Bureaucrats found flaws in oilsands study for European Parliament: Memos

By Mike De Souza, Postmedia News July 20, 2012

OTTAWA — Energy policy advisers at Natural Resources Canada who worked closely with an oil and gas lobby group advised the federal government that there were “numerous flaws” in a scientific study used by the European Union to justify climate change policies that would single out fossil fuels from Alberta’s oilpatch, internal government memos obtained by Postmedia News have revealed.The critique of the study by Stanford University Engineering professor Adam Brandt questioned his use of Canadian government methodology to estimate the global warming footprint of heavy oil from Alberta’s oilsands region, while he used what they believed were less stringent criteria to evaluate other fossil fuels.

“This study was finally released in January 2011 and argued that Canadian oilsands crude created 23 per cent more GHGs (greenhouse gases) than other fuels consumed in the EU and should be treated differently,” said a March 10, 2011, memo sent to former natural resources minister Christian Paradis from deputy minister Serge Dupont. “Canada believes the study has serious scientific and methodological flaws and will be passing on formal comments to the EU shortly.”

The memo, marked secret but declassified prior to release through access to information legislation, noted that the European Union commissioned the study after being pressured by lobbying from Canada to change its fuel quality directive (FQD).

“NRCan has been working with Canada’s mission in EU member states to engage in sustained advocacy opposing the discriminatory treatment of oilsands in an FQD policy, insisting on sound science and transparent tracking and traceability for all EU oil suppliers (e.g., Nigeria and Russia), not just Canada,” said the memo.

Marc Huot, an oilsands policy analyst at the Pembina Institute, an Alberta-based environmental policy research group, acknowledged that some aspects of the EU policy need to be improved to better assess the footprint of all sources of fuels, but he suggested that the Canadian government’s lobbying efforts could completely derail the European climate change plan to reduce pollution from transportation fuels.

“There might be other ways of doing the same thing, but we don’t want to see the baby being thrown out with the bath water, so to speak,” said Huot.

A March 16 memo sent to the deputy minister, Dupont, also recommended additional arguments to be sent through Canada’s European ambassador, noting an absence of information in the Brandt study on some current sources of European fuels.

A spokesman for Natural Resources Canada, Paul Duchesne, explained that the Brandt study examined the difference between the footprints of oilsands crude and other fuels consumed in Europe, but it didn’t provide evidence supporting its proposal to put bitumen, the heavy oil from Alberta and other parts of the world, in a separate category from other crude oil.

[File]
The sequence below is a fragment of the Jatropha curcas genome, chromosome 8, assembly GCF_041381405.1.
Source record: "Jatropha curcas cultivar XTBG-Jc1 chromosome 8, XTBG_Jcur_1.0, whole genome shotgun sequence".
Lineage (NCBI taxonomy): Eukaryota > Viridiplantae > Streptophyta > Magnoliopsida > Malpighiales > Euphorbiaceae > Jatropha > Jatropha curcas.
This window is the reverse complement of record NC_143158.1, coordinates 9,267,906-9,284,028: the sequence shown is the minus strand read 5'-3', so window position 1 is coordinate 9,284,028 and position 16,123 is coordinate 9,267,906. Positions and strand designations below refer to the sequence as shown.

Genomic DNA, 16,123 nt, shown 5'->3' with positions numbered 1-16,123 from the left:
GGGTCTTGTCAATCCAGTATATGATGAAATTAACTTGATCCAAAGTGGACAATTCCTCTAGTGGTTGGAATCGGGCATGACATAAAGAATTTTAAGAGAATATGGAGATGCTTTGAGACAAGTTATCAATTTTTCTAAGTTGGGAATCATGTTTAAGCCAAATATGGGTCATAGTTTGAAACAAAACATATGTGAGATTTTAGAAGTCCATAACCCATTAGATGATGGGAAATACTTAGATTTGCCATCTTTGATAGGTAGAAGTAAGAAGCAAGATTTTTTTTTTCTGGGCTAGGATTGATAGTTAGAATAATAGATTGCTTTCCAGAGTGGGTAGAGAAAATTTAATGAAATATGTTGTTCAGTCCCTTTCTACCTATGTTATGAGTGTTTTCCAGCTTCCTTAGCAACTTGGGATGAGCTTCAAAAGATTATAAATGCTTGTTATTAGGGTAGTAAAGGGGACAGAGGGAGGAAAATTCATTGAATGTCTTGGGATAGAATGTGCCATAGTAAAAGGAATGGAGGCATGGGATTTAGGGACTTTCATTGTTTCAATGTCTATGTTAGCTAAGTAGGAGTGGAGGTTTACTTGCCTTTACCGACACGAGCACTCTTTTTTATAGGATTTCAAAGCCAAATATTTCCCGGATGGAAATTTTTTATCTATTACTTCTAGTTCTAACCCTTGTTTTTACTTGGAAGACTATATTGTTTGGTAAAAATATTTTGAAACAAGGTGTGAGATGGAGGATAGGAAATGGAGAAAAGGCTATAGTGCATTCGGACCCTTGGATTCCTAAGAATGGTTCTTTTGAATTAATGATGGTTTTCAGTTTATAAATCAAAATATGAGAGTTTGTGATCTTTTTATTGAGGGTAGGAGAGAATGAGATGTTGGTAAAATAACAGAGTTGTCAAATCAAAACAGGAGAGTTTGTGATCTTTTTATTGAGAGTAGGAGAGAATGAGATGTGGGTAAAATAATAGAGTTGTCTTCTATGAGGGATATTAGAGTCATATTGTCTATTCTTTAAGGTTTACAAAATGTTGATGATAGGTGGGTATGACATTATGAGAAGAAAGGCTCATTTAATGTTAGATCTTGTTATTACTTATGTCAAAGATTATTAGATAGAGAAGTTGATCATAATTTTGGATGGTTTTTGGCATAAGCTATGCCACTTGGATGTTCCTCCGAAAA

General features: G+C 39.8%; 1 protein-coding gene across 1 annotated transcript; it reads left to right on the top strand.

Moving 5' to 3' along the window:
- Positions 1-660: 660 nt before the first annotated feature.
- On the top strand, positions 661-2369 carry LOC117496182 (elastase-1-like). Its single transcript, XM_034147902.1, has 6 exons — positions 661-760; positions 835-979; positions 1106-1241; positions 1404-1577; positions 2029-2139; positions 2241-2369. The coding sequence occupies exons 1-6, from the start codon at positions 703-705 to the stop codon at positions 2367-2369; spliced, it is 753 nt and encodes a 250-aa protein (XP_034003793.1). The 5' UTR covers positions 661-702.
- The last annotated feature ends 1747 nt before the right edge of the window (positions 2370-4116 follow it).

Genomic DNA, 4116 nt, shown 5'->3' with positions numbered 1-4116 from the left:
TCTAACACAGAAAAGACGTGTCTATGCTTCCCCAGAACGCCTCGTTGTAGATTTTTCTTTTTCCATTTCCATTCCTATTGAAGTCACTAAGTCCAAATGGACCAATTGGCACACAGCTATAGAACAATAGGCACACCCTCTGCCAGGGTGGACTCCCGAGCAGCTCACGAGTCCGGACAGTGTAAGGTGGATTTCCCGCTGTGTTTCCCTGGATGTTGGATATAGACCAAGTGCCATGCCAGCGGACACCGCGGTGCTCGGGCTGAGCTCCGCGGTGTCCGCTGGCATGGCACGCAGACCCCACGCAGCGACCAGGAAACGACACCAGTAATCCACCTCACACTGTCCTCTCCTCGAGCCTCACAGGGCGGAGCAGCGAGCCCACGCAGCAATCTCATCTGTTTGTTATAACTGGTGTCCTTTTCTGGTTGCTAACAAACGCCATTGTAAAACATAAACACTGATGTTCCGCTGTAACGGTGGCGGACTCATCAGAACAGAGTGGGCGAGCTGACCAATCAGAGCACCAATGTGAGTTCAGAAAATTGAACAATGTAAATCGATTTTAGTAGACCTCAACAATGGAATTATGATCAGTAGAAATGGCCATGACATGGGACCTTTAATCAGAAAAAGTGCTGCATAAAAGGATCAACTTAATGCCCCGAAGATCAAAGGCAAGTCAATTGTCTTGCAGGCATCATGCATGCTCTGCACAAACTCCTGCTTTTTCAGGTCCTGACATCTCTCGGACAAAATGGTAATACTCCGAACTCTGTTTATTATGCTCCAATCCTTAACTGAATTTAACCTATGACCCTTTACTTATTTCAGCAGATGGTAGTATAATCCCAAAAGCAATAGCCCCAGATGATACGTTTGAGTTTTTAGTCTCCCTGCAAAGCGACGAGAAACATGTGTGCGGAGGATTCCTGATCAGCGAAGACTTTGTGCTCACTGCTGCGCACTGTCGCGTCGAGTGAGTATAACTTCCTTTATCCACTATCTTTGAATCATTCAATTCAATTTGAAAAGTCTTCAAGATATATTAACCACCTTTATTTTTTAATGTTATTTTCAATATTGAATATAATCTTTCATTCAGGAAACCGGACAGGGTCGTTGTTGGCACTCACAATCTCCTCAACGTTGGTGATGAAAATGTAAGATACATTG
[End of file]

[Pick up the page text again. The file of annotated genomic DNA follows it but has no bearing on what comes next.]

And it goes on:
“Heavy crude is heavy crude, and the GHG intensity of the oilsands (a heavy crude) is comparable to many other heavy crudes, some of which are currently imported into the EU,” said Duchesne.

One of the contacts on the memos, Paul Khanna, a Natural Resources Canada oilsands policy adviser, was also prominently featured in previously released internal emails exchanged with the Canadian Association of Petroleum Producers, an industry lobby group.

Those exchanges, reported by Postmedia News in April, revealed that the lobby group had asked Khanna to remove pictures of oilsands surface mining from a promotional oilsands brochure to be distributed by the government at a global economic summit in 2009, recommending that he use a list of “proposed common shared facts” along with an “aesthetic” picture to use in the marketing material.

Previously released internal documents from Environment Canada, Natural Resources Canada and the Privy Council Office all acknowledge that oilsands producers need large amounts of energy and water to extract heavy oil from Alberta’s natural bitumen deposits. As a result, the government departments say the sector is the fastest growing source of global warming pollution in Canada and also needs better monitoring to address water contamination concerns, along with other potential damage to land and endangered species.

European officials did not immediately respond to a request for comment on the memos, but they have said that they have faced significant lobbying from Canadian government officials and are still reviewing the fuel quality directive.

Brandt was not immediately available to comment.

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Original source article: Bureaucrats found flaws in oilsands study for European Parliament: Memos